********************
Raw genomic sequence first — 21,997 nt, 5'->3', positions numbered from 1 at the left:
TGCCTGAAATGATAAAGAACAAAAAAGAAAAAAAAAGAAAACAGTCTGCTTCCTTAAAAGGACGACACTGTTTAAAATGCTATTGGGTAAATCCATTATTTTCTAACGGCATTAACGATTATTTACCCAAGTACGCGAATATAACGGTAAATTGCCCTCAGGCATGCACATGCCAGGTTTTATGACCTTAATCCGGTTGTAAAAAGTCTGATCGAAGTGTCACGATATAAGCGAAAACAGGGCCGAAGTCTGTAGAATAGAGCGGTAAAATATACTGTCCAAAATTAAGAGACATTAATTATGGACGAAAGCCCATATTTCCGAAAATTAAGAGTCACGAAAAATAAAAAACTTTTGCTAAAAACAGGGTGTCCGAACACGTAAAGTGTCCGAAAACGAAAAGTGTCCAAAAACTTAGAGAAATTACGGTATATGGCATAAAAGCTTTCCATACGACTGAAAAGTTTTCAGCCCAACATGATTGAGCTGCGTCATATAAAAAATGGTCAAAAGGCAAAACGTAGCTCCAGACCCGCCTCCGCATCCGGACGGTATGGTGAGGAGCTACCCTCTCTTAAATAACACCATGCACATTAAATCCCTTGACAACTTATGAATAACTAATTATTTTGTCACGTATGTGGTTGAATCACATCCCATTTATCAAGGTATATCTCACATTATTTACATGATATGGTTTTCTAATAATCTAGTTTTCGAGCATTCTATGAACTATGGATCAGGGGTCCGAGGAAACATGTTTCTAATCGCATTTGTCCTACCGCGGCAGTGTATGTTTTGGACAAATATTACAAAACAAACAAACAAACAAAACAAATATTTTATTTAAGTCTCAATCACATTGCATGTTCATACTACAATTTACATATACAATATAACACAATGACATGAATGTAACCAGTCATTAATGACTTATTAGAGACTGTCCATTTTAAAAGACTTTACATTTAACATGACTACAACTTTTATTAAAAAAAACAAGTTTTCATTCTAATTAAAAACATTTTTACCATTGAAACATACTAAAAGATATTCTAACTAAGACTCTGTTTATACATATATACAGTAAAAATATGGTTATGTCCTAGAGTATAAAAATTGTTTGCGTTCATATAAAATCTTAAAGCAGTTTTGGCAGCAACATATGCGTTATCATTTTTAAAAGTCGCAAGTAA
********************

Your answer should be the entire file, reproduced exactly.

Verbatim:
Raw genomic sequence first — 21,997 nt, 5'->3', positions numbered from 1 at the left:
TGCCTGAAATGATAAAGAACAAAAAAGAAAAAAAAAGAAAACAGTCTGCTTCCTTAAAAGGACGACACTGTTTAAAATGCTATTGGGTAAATCCATTATTTTCTAACGGCATTAACGATTATTTACCCAAGTACGCGAATATAACGGTAAATTGCCCTCAGGCATGCACATGCCAGGTTTTATGACCTTAATCCGGTTGTAAAAAGTCTGATCGAAGTGTCACGATATAAGCGAAAACAGGGCCGAAGTCTGTAGAATAGAGCGGTAAAATATACTGTCCAAAATTAAGAGACATTAATTATGGACGAAAGCCCATATTTCCGAAAATTAAGAGTCACGAAAAATAAAAAACTTTTGCTAAAAACAGGGTGTCCGAACACGTAAAGTGTCCGAAAACGAAAAGTGTCCAAAAACTTAGAGAAATTACGGTATATGGCATAAAAGCTTTCCATACGACTGAAAAGTTTTCAGCCCAACATGATTGAGCTGCGTCATATAAAAAATGGTCAAAAGGCAAAACGTAGCTCCAGACCCGCCTCCGCATCCGGACGGTATGGTGAGGAGCTACCCTCTCTTAAATAACACCATGCACATTAAATCCCTTGACAACTTATGAATAACTAATTATTTTGTCACGTATGTGGTTGAATCACATCCCATTTATCAAGGTATATCTCACATTATTTACATGATATGGTTTTCTAATAATCTAGTTTTCGAGCATTCTATGAACTATGGATCAGGGGTCCGAGGAAACATGTTTCTAATCGCATTTGTCCTACCGCGGCAGTGTATGTTTTGGACAAATATTACAAAACAAACAAACAAACAAAACAAATATTTTATTTAAGTCTCAATCACATTGCATGTTCATACTACAATTTACATATACAATATAACACAATGACATGAATGTAACCAGTCATTAATGACTTATTAGAGACTGTCCATTTTAAAAGACTTTACATTTAACATGACTACAACTTTTATTAAAAAAAACAAGTTTTCATTCTAATTAAAAACATTTTTACCATTGAAACATACTAAAAGATATTCTAACTAAGACTCTGTTTATACATATATACAGTAAAAATATGGTTATGTCCTAGAGTATAAAAATTGTTTGCGTTCATATAAAATCTTAAAGCAGTTTTGGCAGCAACATATGCGTTATCATTTTTAAAAGTCGCAAGTAA